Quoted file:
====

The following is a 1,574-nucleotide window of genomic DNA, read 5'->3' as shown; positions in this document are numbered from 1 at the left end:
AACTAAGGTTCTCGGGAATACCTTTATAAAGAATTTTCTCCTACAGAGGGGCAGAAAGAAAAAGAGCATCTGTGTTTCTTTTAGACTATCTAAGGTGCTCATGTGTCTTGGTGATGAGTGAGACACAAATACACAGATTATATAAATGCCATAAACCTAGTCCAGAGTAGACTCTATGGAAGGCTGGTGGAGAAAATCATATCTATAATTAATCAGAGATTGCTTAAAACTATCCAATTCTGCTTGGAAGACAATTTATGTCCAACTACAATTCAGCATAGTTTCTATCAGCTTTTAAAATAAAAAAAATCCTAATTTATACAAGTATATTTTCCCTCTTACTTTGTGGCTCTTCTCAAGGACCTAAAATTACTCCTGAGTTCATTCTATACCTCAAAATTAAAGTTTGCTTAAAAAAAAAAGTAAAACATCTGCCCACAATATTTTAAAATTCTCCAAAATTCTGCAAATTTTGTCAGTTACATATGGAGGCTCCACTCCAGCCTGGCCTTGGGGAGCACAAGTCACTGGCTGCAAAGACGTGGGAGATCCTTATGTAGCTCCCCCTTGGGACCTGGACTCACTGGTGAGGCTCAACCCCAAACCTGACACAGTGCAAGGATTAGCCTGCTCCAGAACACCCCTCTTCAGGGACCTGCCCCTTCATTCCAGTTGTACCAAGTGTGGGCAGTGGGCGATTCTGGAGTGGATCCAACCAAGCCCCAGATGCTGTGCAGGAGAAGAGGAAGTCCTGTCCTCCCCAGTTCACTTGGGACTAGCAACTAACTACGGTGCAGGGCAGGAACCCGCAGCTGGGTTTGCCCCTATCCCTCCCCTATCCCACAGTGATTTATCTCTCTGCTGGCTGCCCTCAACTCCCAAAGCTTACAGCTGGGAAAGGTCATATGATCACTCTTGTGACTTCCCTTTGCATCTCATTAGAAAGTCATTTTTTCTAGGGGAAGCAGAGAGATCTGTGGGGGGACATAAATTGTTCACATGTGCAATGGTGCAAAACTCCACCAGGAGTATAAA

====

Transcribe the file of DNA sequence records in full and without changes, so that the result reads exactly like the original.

The following is a 1,574-nucleotide window of genomic DNA, read 5'->3' as shown; positions in this document are numbered from 1 at the left end:
AACTAAGGTTCTCGGGAATACCTTTATAAAGAATTTTCTCCTACAGAGGGGCAGAAAGAAAAAGAGCATCTGTGTTTCTTTTAGACTATCTAAGGTGCTCATGTGTCTTGGTGATGAGTGAGACACAAATACACAGATTATATAAATGCCATAAACCTAGTCCAGAGTAGACTCTATGGAAGGCTGGTGGAGAAAATCATATCTATAATTAATCAGAGATTGCTTAAAACTATCCAATTCTGCTTGGAAGACAATTTATGTCCAACTACAATTCAGCATAGTTTCTATCAGCTTTTAAAATAAAAAAAATCCTAATTTATACAAGTATATTTTCCCTCTTACTTTGTGGCTCTTCTCAAGGACCTAAAATTACTCCTGAGTTCATTCTATACCTCAAAATTAAAGTTTGCTTAAAAAAAAAAGTAAAACATCTGCCCACAATATTTTAAAATTCTCCAAAATTCTGCAAATTTTGTCAGTTACATATGGAGGCTCCACTCCAGCCTGGCCTTGGGGAGCACAAGTCACTGGCTGCAAAGACGTGGGAGATCCTTATGTAGCTCCCCCTTGGGACCTGGACTCACTGGTGAGGCTCAACCCCAAACCTGACACAGTGCAAGGATTAGCCTGCTCCAGAACACCCCTCTTCAGGGACCTGCCCCTTCATTCCAGTTGTACCAAGTGTGGGCAGTGGGCGATTCTGGAGTGGATCCAACCAAGCCCCAGATGCTGTGCAGGAGAAGAGGAAGTCCTGTCCTCCCCAGTTCACTTGGGACTAGCAACTAACTACGGTGCAGGGCAGGAACCCGCAGCTGGGTTTGCCCCTATCCCTCCCCTATCCCACAGTGATTTATCTCTCTGCTGGCTGCCCTCAACTCCCAAAGCTTACAGCTGGGAAAGGTCATATGATCACTCTTGTGACTTCCCTTTGCATCTCATTAGAAAGTCATTTTTTCTAGGGGAAGCAGAGAGATCTGTGGGGGGACATAAATTGTTCACATGTGCAATGGTGCAAAACTCCACCAGGAGTATAAA